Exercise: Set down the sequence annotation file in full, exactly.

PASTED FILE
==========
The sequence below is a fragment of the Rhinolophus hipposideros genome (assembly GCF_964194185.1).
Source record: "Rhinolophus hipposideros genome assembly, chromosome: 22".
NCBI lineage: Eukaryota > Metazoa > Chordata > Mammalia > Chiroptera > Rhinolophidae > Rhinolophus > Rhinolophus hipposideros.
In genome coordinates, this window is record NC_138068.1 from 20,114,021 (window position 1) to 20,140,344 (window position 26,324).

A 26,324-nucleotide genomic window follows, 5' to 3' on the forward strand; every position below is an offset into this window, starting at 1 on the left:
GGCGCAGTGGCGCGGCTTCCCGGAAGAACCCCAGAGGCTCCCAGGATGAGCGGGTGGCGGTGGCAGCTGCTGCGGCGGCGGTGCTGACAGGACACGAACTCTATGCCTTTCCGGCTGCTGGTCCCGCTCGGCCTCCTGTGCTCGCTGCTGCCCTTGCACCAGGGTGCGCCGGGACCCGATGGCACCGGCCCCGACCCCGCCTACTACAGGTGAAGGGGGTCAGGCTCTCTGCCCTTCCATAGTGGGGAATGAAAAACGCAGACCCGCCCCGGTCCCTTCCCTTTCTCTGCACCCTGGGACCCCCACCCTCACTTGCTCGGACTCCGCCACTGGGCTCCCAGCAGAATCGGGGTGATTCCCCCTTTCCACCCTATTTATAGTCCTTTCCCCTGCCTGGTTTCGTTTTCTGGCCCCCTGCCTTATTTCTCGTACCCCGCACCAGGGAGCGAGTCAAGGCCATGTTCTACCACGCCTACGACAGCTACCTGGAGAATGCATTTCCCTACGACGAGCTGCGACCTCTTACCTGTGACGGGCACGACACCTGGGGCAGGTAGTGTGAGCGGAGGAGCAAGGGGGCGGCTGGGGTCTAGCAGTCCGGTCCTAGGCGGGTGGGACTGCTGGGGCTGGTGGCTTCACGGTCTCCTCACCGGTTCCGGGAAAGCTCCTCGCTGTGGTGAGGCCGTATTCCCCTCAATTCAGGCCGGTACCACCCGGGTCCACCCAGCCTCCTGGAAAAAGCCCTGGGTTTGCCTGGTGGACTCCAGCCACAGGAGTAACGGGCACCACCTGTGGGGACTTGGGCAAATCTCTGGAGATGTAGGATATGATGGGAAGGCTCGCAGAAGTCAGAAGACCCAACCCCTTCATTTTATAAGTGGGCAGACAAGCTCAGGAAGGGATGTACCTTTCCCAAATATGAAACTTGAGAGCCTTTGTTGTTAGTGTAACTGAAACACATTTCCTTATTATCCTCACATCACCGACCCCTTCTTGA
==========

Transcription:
The sequence below is a fragment of the Rhinolophus hipposideros genome (assembly GCF_964194185.1).
Source record: "Rhinolophus hipposideros genome assembly, chromosome: 22".
NCBI lineage: Eukaryota > Metazoa > Chordata > Mammalia > Chiroptera > Rhinolophidae > Rhinolophus > Rhinolophus hipposideros.
In genome coordinates, this window is record NC_138068.1 from 20,114,021 (window position 1) to 20,140,344 (window position 26,324).

A 26,324-nucleotide genomic window follows, 5' to 3' on the forward strand; every position below is an offset into this window, starting at 1 on the left:
GGCGCAGTGGCGCGGCTTCCCGGAAGAACCCCAGAGGCTCCCAGGATGAGCGGGTGGCGGTGGCAGCTGCTGCGGCGGCGGTGCTGACAGGACACGAACTCTATGCCTTTCCGGCTGCTGGTCCCGCTCGGCCTCCTGTGCTCGCTGCTGCCCTTGCACCAGGGTGCGCCGGGACCCGATGGCACCGGCCCCGACCCCGCCTACTACAGGTGAAGGGGGTCAGGCTCTCTGCCCTTCCATAGTGGGGAATGAAAAACGCAGACCCGCCCCGGTCCCTTCCCTTTCTCTGCACCCTGGGACCCCCACCCTCACTTGCTCGGACTCCGCCACTGGGCTCCCAGCAGAATCGGGGTGATTCCCCCTTTCCACCCTATTTATAGTCCTTTCCCCTGCCTGGTTTCGTTTTCTGGCCCCCTGCCTTATTTCTCGTACCCCGCACCAGGGAGCGAGTCAAGGCCATGTTCTACCACGCCTACGACAGCTACCTGGAGAATGCATTTCCCTACGACGAGCTGCGACCTCTTACCTGTGACGGGCACGACACCTGGGGCAGGTAGTGTGAGCGGAGGAGCAAGGGGGCGGCTGGGGTCTAGCAGTCCGGTCCTAGGCGGGTGGGACTGCTGGGGCTGGTGGCTTCACGGTCTCCTCACCGGTTCCGGGAAAGCTCCTCGCTGTGGTGAGGCCGTATTCCCCTCAATTCAGGCCGGTACCACCCGGGTCCACCCAGCCTCCTGGAAAAAGCCCTGGGTTTGCCTGGTGGACTCCAGCCACAGGAGTAACGGGCACCACCTGTGGGGACTTGGGCAAATCTCTGGAGATGTAGGATATGATGGGAAGGCTCGCAGAAGTCAGAAGACCCAACCCCTTCATTTTATAAGTGGGCAGACAAGCTCAGGAAGGGATGTACCTTTCCCAAATATGAAACTTGAGAGCCTTTGTTGTTAGTGTAACTGAAACACATTTCCTTATTATCCTCACATCACCGACCCCTTCTTGA